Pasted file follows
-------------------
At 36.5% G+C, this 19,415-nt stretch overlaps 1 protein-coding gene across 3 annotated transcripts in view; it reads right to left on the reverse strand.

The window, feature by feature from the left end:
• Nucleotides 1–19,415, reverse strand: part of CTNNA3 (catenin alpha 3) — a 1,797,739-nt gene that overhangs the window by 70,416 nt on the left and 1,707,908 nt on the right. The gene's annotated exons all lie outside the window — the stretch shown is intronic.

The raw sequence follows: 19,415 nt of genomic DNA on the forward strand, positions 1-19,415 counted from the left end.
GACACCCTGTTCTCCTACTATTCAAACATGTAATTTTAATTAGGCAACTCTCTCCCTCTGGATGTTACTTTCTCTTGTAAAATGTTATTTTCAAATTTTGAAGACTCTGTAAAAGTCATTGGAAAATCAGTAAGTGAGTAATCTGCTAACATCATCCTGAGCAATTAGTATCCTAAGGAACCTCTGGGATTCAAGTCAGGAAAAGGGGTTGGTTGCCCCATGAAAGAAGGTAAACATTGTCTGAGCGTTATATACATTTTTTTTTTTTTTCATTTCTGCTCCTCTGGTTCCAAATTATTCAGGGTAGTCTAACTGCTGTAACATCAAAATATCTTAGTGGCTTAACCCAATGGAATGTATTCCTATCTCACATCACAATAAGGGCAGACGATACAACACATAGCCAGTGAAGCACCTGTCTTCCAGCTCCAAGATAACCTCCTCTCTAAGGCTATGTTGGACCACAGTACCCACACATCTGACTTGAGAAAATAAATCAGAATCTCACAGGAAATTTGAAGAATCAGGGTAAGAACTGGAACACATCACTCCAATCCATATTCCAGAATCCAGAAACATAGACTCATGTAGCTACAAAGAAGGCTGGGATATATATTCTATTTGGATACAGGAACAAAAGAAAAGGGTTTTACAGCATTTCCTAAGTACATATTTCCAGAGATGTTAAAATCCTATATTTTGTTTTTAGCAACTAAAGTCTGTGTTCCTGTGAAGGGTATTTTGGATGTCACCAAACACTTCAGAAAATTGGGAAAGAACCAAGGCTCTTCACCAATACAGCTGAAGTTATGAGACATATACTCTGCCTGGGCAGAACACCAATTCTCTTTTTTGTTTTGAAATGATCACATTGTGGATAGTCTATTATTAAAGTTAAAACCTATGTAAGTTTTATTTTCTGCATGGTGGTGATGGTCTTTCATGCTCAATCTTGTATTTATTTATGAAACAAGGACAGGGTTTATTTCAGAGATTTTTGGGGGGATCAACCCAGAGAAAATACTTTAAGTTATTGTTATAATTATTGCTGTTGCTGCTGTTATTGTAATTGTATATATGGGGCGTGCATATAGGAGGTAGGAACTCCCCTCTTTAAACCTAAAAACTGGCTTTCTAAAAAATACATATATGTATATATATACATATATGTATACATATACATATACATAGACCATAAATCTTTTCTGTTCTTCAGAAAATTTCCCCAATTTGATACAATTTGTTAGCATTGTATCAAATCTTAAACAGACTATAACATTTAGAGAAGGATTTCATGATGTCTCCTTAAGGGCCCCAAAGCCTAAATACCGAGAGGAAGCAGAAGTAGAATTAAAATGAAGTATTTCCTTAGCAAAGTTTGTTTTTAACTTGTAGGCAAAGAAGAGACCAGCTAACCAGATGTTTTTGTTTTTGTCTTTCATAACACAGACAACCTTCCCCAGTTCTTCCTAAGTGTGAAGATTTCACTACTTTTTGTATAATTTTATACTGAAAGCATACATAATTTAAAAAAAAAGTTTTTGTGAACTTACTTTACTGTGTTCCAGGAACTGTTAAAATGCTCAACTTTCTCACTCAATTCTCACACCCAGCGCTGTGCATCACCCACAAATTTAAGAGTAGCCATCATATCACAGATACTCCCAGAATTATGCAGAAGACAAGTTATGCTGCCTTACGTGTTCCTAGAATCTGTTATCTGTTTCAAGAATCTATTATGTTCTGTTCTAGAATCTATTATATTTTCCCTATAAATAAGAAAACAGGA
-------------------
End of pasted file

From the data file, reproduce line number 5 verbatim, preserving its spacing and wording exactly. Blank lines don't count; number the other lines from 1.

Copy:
GACACCCTGTTCTCCTACTATTCAAACATGTAATTTTAATTAGGCAACTCTCTCCCTCTGGATGTTACTTTCTCTTGTAAAATGTTATTTTCAAATTTTGAAGACTCTGTAAAAGTCATTGGAAAATCAGTAAGTGAGTAATCTGCTAACATCATCCTGAGCAATTAGTATCCTAAGGAACCTCTGGGATTCAAGTCAGGAAAAGGGGTTGGTTGCCCCATGAAAGAAGGTAAACATTGTCTGAGCGTTATATACATTTTTTTTTTTTTTCATTTCTGCTCCTCTGGTTCCAAATTATTCAGGGTAGTCTAACTGCTGTAACATCAAAATATCTTAGTGGCTTAACCCAATGGAATGTATTCCTATCTCACATCACAATAAGGGCAGACGATACAACACATAGCCAGTGAAGCACCTGTCTTCCAGCTCCAAGATAACCTCCTCTCTAAGGCTATGTTGGACCACAGTACCCACACATCTGACTTGAGAAAATAAATCAGAATCTCACAGGAAATTTGAAGAATCAGGGTAAGAACTGGAACACATCACTCCAATCCATATTCCAGAATCCAGAAACATAGACTCATGTAGCTACAAAGAAGGCTGGGATATATATTCTATTTGGATACAGGAACAAAAGAAAAGGGTTTTACAGCATTTCCTAAGTACATATTTCCAGAGATGTTAAAATCCTATATTTTGTTTTTAGCAACTAAAGTCTGTGTTCCTGTGAAGGGTATTTTGGATGTCACCAAACACTTCAGAAAATTGGGAAAGAACCAAGGCTCTTCACCAATACAGCTGAAGTTATGAGACATATACTCTGCCTGGGCAGAACACCAATTCTCTTTTTTGTTTTGAAATGATCACATTGTGGATAGTCTATTATTAAAGTTAAAACCTATGTAAGTTTTATTTTCTGCATGGTGGTGATGGTCTTTCATGCTCAATCTTGTATTTATTTATGAAACAAGGACAGGGTTTATTTCAGAGATTTTTGGGGGGATCAACCCAGAGAAAATACTTTAAGTTATTGTTATAATTATTGCTGTTGCTGCTGTTATTGTAATTGTATATATGGGGCGTGCATATAGGAGGTAGGAACTCCCCTCTTTAAACCTAAAAACTGGCTTTCTAAAAAATACATATATGTATATATATACATATATGTATACATATACATATACATAGACCATAAATCTTTTCTGTTCTTCAGAAAATTTCCCCAATTTGATACAATTTGTTAGCATTGTATCAAATCTTAAACAGACTATAACATTTAGAGAAGGATTTCATGATGTCTCCTTAAGGGCCCCAAAGCCTAAATACCGAGAGGAAGCAGAAGTAGAATTAAAATGAAGTATTTCCTTAGCAAAGTTTGTTTTTAACTTGTAGGCAAAGAAGAGACCAGCTAACCAGATGTTTTTGTTTTTGTCTTTCATAACACAGACAACCTTCCCCAGTTCTTCCTAAGTGTGAAGATTTCACTACTTTTTGTATAATTTTATACTGAAAGCATACATAATTTAAAAAAAAAGTTTTTGTGAACTTACTTTACTGTGTTCCAGGAACTGTTAAAATGCTCAACTTTCTCACTCAATTCTCACACCCAGCGCTGTGCATCACCCACAAATTTAAGAGTAGCCATCATATCACAGATACTCCCAGAATTATGCAGAAGACAAGTTATGCTGCCTTACGTGTTCCTAGAATCTGTTATCTGTTTCAAGAATCTATTATGTTCTGTTCTAGAATCTATTATATTTTCCCTATAAATAAGAAAACAGGA